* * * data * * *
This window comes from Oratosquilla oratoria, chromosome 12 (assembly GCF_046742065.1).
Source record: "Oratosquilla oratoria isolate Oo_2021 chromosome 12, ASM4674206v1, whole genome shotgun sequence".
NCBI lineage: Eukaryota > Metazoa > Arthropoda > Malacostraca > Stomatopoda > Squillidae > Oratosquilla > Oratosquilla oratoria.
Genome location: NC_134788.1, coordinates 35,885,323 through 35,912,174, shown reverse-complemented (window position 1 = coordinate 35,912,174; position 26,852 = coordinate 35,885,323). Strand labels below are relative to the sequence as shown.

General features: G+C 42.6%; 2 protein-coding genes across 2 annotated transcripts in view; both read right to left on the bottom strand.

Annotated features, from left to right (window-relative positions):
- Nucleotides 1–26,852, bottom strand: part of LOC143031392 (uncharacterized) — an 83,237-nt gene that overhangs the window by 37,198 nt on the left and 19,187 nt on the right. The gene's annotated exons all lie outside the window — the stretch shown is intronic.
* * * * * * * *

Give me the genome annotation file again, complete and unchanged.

This window comes from Oratosquilla oratoria, chromosome 12 (assembly GCF_046742065.1).
Source record: "Oratosquilla oratoria isolate Oo_2021 chromosome 12, ASM4674206v1, whole genome shotgun sequence".
NCBI lineage: Eukaryota > Metazoa > Arthropoda > Malacostraca > Stomatopoda > Squillidae > Oratosquilla > Oratosquilla oratoria.
Genome location: NC_134788.1, coordinates 35,885,323 through 35,912,174, shown reverse-complemented (window position 1 = coordinate 35,912,174; position 26,852 = coordinate 35,885,323). Strand labels below are relative to the sequence as shown.

General features: G+C 42.6%; 2 protein-coding genes across 2 annotated transcripts in view; both read right to left on the bottom strand.

Annotated features, from left to right (window-relative positions):
- Nucleotides 1–26,852, bottom strand: part of LOC143031392 (uncharacterized) — an 83,237-nt gene that overhangs the window by 37,198 nt on the left and 19,187 nt on the right. The gene's annotated exons all lie outside the window — the stretch shown is intronic.